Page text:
It was further alleged that there remained unpaid to Peter Storch the sum of $7,668.47, together with interest from March 1, 1941. The property held by Peter Storch was described and included a crop of peaches alleged to be the property of the copartnership. Plaintiff also alleged that Peter Storch had laid out certain moneys for the operation of the property since he had taken possession of same on the dissolution of the partnership; and plaintiff offered, and alleged that he was ready, able and willing, upon ascertaining the amount due Peter Storch, to pay his just share of same, or to pay the whole upon being awarded a lien on the premises. He prayed that it be decreed that he and Gustave Storch were the owners of said partnership property subject only to the payment of [67 Cal. App. 2d 11] the indebtedness to Peter Storch, and that an accounting be had.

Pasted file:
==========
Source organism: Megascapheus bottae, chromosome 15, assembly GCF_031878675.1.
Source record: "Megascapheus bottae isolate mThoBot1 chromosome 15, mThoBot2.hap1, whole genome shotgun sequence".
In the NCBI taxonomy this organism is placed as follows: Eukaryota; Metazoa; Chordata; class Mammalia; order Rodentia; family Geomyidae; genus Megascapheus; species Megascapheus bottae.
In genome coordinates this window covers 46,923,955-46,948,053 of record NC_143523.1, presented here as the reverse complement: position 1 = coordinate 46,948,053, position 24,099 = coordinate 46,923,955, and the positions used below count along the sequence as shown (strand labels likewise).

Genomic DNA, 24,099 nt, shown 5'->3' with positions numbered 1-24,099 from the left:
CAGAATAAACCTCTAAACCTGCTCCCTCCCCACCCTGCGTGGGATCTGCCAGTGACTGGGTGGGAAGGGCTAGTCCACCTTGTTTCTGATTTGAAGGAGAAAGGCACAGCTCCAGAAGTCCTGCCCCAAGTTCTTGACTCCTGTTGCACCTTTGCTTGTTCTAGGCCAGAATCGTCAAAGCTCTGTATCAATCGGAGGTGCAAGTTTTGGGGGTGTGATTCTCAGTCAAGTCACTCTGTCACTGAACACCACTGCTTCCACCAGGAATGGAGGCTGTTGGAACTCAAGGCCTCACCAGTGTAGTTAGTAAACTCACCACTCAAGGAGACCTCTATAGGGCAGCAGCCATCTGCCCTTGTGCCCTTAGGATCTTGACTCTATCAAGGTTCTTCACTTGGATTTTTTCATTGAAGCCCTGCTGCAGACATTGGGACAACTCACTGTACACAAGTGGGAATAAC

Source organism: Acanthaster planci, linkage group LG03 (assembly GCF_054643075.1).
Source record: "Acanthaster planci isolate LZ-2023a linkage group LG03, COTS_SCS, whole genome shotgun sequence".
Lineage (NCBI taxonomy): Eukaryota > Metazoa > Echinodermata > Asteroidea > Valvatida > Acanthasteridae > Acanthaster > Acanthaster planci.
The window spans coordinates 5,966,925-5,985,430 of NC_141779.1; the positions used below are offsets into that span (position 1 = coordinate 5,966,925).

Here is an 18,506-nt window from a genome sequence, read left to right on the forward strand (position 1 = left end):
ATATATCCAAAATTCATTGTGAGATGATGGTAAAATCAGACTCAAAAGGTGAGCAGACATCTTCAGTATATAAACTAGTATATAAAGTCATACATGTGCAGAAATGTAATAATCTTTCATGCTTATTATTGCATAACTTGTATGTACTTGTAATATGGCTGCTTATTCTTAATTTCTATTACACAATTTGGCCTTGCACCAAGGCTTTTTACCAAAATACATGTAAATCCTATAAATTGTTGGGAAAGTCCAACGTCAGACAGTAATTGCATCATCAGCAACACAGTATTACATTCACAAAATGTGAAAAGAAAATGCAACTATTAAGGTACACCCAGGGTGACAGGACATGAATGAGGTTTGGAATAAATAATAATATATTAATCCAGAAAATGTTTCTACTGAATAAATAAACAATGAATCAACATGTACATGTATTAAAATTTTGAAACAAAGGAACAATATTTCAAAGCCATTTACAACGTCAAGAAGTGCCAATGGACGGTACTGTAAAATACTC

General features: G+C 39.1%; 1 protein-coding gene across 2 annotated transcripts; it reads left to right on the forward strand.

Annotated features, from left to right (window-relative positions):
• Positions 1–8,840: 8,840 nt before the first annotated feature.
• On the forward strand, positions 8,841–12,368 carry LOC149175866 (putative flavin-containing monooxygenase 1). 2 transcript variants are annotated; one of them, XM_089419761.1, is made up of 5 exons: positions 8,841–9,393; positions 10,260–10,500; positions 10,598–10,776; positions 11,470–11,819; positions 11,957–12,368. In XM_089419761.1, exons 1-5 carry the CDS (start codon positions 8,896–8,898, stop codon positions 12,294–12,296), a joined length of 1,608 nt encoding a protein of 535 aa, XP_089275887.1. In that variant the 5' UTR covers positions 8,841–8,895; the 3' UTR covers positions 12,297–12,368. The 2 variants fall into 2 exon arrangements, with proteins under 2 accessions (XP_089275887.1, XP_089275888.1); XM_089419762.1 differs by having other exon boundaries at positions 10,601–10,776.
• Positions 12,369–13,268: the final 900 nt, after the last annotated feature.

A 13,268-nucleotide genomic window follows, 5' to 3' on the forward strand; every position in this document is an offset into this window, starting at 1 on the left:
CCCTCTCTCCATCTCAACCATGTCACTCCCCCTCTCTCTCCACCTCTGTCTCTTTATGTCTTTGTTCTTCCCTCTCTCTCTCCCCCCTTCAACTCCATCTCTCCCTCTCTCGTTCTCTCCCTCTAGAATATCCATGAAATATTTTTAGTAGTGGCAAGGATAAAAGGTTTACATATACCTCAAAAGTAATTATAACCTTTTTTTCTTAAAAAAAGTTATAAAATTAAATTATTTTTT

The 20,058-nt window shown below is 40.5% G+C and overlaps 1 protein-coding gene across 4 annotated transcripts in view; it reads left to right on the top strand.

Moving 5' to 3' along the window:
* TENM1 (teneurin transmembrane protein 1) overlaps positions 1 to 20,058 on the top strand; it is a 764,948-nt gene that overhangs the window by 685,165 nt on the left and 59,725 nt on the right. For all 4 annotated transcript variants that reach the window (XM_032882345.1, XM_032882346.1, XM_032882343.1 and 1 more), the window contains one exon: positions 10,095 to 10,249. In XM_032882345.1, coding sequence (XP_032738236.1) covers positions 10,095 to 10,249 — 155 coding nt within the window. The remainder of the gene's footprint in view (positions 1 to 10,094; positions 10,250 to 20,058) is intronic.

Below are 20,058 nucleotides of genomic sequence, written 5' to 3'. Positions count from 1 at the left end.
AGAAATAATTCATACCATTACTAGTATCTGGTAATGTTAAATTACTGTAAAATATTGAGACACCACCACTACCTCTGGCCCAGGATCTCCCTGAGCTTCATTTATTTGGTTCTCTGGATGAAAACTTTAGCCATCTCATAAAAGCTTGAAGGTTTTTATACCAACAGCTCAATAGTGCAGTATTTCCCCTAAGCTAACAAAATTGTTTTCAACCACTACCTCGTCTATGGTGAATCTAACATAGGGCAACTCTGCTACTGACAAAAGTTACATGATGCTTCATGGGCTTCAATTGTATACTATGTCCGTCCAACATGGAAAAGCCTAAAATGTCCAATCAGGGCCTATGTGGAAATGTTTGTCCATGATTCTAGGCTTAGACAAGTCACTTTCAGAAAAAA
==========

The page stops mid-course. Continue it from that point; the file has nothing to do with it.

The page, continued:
Defendants answered, and among other defenses alleged that plaintiff was guilty of laches, that he was estopped by his delay in seeking to enforce his rights, that the agreement alleged in the complaint was oral and therefore unenforceable by reason of the statute of frauds, and, also, that plaintiff, prior to the commencement of his action, had "orally surrendered, cancelled, abandoned, extinguished and rescinded the resulting trust alleged in the complaint ... and discharged and released said Peter Storch from the performance thereof with the intention permanently to surrender, cancel, abandon, extinguish and rescind the resulting trust alleged in the complaint"; that plaintiff had surrendered and abandoned possession of the premises in November, 1940, at the time of the dissolution of the partnership and had never resumed possession or occupancy thereof; that Peter Storch had entered into possession of the property immediately after plaintiff's oral surrender, abandonment and rescission of the resulting trust and that plaintiff had severed all connections with the operation of the property. Defendants further alleged that they had expended large sums of money since said surrender, in operating same and in growing the crop of peaches thereon and had done so in reliance upon the surrender and abandonment by plaintiff. It was further alleged that at the time of the dissolution of the partnership one of the assets thereof was a lease to an apricot orchard which had been transferred to plaintiff as part of the consideration of his surrender and extinguishment of the resulting trust.